Water is a natural resource needed by everyone to meet their health needs. These include our body structure, sleep and also regeneration. It is obvious that water is one of the most essential elements of human life and vital to our survival. The human brain consists of 95% water, the lungs have 90%, the blood has 83%, our muscles have 76%, and our bones have 22%.
These percentages are a clear indication of the vital importance of water in our body for maintaining good health. Unfortunately, most people drink much less per day than they should. The result is an alarming increase in cases of dehydration. In this article, we will take a closer look at how water intake affects your whole health.
Dehydration: What the ‘experts’ say
If you take in just as much water as you expel, you ensure a balanced water balance in the body. By balancing our circulatory system, it can easily compensate for the loss of the following bodily functions such as:
- Excretion: One person can excrete several liters of urine per day.
- Breathing: When we inhale the air is moistened on the way through our lungs. With each breath, our body loses a small amount of water and easily over half a liter per day.
- Sweating: In the regular activity, our body loses around half a liter of water a day by sweating it through the skin. In a high activity such as sports or high temperatures, this value can easily increase significantly.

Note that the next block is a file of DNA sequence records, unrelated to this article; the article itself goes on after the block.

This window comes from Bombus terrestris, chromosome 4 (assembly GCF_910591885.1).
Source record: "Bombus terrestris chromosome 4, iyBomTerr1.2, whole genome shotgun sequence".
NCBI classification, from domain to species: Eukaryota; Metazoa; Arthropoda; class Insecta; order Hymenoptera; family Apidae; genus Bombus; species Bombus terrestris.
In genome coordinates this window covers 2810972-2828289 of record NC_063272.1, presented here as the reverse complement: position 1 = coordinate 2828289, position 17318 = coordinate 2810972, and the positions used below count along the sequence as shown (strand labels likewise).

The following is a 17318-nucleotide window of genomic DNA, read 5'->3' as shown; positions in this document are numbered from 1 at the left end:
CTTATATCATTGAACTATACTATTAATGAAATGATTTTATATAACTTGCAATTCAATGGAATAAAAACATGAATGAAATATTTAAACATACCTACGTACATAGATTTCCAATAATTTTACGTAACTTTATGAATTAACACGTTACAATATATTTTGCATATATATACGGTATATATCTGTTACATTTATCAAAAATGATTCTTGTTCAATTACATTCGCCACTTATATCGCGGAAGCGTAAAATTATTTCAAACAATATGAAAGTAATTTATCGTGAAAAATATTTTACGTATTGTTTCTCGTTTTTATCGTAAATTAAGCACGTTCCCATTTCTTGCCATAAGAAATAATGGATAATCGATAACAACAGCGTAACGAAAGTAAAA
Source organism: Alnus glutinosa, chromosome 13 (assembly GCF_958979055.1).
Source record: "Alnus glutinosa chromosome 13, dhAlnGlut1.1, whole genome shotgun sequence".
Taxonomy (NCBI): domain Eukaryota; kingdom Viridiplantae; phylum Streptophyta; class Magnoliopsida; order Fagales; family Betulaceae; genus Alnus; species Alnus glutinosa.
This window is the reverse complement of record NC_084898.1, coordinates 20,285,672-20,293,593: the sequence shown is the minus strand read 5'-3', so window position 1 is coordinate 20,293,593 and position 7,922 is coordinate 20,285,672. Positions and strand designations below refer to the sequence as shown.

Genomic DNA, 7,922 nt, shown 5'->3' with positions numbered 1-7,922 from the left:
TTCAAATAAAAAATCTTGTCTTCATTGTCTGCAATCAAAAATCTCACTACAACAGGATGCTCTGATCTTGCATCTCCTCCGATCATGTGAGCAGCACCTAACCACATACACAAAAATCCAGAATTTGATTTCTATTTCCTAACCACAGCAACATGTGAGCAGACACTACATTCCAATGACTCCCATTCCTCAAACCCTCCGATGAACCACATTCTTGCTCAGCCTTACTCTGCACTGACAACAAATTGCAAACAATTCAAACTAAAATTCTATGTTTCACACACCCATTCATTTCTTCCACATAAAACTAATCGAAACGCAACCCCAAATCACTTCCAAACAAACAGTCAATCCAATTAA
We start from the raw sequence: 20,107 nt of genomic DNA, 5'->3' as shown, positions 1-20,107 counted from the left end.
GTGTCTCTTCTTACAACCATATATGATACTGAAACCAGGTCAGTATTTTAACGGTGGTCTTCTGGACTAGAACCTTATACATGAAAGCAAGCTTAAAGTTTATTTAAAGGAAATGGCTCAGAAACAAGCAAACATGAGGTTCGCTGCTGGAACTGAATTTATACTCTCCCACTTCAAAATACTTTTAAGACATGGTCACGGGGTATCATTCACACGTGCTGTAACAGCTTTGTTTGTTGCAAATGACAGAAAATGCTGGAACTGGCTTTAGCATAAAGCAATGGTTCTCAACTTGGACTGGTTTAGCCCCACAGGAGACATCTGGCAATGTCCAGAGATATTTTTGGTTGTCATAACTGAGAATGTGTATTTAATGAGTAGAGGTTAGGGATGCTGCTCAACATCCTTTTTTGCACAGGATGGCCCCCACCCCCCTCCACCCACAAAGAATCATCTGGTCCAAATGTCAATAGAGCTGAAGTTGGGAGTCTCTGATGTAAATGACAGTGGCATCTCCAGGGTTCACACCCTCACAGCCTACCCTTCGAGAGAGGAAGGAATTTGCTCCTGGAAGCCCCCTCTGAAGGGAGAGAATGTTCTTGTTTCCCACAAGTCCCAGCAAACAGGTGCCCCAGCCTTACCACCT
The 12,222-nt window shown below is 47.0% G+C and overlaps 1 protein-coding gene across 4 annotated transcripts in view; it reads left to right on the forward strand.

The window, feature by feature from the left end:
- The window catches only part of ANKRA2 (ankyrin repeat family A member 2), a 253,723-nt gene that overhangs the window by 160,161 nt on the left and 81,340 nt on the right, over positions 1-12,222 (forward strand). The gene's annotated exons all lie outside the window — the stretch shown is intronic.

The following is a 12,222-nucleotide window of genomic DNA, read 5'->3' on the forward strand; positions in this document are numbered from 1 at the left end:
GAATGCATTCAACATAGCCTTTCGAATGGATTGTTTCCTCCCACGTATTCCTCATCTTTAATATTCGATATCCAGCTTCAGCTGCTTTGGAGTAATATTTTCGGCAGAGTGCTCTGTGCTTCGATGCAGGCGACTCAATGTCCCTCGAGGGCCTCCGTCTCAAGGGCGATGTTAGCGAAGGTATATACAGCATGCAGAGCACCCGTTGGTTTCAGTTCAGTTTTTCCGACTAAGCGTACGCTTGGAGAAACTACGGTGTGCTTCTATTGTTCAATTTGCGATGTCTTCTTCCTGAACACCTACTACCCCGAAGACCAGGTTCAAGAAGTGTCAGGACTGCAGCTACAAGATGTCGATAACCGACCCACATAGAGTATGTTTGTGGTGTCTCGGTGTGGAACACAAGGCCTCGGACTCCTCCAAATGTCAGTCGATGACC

- Digestion: Normally we barely lose any water over our metabolism. Due to illness, vomiting or diarrhea which can easily lead to fluid loss of several liters.
Water absorption needs always depend on how the individual loses water. If dehydration occurs, the lymphatic system responsible for balancing water ensures that the most critical parts of the body have enough water and restricts water availability in other areas.
This leads to a general loss of performance, which is felt for example by fatigue. Symptoms such as headache, fatigue, lack of concentration, weakness and in some cases, fainting can occur.
Ideal Water Intake Benefits
Optimal water intake is more than just quenching thirst. It affects many health aspects. Water is the main constituent of our blood, which in turn provides for the transport of oxygen, nutrients and breakdown products.
- Water regulates body temperature: Through sweat production and evaporation, our bodies avoid overheating. The blood is cooled via our skin and ensures that the body temperature and blood are balanced.
- Water helps to lubricate our joints: Water helps to cushion and protect sensitive body organs. The right water supply has a positive effect on our productivity. Scientific studies have shown that optimal water intake improves our mental health and has a beneficial impact on our cognitive functions.
- Other benefits are more focus, better skin hydration, better digestion, and so much more.
How do you ensure ideal water intake?